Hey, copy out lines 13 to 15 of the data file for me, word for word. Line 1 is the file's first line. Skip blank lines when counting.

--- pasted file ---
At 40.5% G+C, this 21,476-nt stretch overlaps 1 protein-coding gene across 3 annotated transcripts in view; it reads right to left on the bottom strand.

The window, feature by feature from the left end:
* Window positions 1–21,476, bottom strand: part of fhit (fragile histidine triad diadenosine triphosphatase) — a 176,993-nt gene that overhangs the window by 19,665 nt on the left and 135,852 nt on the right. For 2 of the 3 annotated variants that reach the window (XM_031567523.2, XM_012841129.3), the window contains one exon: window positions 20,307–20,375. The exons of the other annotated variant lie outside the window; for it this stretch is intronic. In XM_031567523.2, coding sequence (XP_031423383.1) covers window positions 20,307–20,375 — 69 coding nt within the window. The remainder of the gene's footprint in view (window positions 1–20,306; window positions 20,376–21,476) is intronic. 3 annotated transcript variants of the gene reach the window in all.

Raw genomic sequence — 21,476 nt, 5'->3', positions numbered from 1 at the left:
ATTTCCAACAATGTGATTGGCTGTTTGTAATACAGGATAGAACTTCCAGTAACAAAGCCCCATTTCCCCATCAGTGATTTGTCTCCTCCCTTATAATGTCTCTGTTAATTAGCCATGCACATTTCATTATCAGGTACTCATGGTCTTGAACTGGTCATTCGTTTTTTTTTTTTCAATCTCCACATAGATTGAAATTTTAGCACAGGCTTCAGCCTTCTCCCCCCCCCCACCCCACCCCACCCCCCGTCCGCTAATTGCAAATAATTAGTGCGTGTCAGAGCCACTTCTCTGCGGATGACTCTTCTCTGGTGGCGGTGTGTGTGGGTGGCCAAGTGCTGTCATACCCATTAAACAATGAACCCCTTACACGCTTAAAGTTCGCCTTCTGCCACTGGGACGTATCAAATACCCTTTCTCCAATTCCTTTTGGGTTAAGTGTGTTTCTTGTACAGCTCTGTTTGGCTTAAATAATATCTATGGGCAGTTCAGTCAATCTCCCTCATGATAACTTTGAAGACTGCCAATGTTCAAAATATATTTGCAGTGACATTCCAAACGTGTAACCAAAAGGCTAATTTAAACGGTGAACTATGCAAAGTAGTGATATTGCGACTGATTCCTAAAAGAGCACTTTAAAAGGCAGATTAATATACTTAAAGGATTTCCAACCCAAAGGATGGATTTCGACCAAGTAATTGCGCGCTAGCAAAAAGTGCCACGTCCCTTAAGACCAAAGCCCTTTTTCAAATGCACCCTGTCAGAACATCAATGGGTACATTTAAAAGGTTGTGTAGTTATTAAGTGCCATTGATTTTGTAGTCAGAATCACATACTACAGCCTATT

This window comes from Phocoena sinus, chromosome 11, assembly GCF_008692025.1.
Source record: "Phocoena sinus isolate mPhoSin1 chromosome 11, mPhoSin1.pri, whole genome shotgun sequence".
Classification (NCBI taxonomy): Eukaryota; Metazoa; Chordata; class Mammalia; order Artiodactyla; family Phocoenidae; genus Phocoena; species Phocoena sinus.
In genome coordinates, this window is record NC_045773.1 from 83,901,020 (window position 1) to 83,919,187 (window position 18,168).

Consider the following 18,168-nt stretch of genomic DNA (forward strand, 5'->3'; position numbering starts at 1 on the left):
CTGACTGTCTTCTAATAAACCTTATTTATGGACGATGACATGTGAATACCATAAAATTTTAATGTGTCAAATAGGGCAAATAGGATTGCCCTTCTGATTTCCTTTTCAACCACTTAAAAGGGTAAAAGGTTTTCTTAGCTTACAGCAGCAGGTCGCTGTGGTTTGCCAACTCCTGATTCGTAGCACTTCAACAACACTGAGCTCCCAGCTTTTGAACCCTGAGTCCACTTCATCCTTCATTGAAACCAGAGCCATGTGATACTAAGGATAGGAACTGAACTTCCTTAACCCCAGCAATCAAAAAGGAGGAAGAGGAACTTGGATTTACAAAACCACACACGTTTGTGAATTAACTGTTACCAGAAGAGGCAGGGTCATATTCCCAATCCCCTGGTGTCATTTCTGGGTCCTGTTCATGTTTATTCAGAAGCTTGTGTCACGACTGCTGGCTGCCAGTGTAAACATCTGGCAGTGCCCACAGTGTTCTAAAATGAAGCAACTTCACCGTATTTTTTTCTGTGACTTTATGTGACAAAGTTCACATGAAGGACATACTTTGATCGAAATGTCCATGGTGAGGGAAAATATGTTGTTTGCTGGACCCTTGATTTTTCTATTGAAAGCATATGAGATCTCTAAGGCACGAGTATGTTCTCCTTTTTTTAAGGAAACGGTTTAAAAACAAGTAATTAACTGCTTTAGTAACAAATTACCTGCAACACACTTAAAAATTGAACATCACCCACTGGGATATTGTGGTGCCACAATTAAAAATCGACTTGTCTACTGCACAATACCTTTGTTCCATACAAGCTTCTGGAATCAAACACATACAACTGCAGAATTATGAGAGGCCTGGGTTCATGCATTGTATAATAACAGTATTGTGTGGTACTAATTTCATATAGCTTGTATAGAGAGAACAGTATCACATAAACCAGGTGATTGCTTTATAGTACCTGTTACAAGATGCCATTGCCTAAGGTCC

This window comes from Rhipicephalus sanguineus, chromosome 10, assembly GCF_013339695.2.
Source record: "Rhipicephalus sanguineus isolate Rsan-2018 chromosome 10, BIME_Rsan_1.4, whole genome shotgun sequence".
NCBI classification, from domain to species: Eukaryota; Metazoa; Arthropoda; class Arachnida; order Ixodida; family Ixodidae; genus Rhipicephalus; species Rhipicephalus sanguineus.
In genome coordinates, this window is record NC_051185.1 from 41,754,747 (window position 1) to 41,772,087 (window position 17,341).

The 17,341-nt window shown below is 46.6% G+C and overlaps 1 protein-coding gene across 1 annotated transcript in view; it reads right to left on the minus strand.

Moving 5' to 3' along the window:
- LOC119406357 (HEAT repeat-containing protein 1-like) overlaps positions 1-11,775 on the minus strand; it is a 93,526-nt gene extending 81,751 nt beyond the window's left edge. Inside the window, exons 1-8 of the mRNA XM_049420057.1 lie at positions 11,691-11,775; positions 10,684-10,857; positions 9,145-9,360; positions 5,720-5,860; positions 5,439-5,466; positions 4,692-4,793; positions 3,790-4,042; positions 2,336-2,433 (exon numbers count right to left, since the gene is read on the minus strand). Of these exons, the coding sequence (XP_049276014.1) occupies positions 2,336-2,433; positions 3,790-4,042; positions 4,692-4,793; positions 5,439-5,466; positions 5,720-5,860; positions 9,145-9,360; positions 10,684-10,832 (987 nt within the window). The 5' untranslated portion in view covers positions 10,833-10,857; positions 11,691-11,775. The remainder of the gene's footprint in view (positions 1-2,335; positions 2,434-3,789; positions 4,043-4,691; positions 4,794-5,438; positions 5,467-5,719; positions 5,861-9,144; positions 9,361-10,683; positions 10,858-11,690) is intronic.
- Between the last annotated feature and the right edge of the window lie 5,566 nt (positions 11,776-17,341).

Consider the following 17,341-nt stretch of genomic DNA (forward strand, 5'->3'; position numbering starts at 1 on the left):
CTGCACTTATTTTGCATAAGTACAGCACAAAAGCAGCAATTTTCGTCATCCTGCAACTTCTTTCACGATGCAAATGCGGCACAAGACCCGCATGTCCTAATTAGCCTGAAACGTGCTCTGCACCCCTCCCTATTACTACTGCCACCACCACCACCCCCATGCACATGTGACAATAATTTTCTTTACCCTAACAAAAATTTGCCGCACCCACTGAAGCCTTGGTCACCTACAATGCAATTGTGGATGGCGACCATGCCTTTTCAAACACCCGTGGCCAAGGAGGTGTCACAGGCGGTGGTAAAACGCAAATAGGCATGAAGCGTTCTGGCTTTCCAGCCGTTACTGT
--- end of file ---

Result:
Source record: "Rhipicephalus sanguineus isolate Rsan-2018 chromosome 10, BIME_Rsan_1.4, whole genome shotgun sequence".
NCBI classification, from domain to species: Eukaryota; Metazoa; Arthropoda; class Arachnida; order Ixodida; family Ixodidae; genus Rhipicephalus; species Rhipicephalus sanguineus.
In genome coordinates, this window is record NC_051185.1 from 41,754,747 (window position 1) to 41,772,087 (window position 17,341).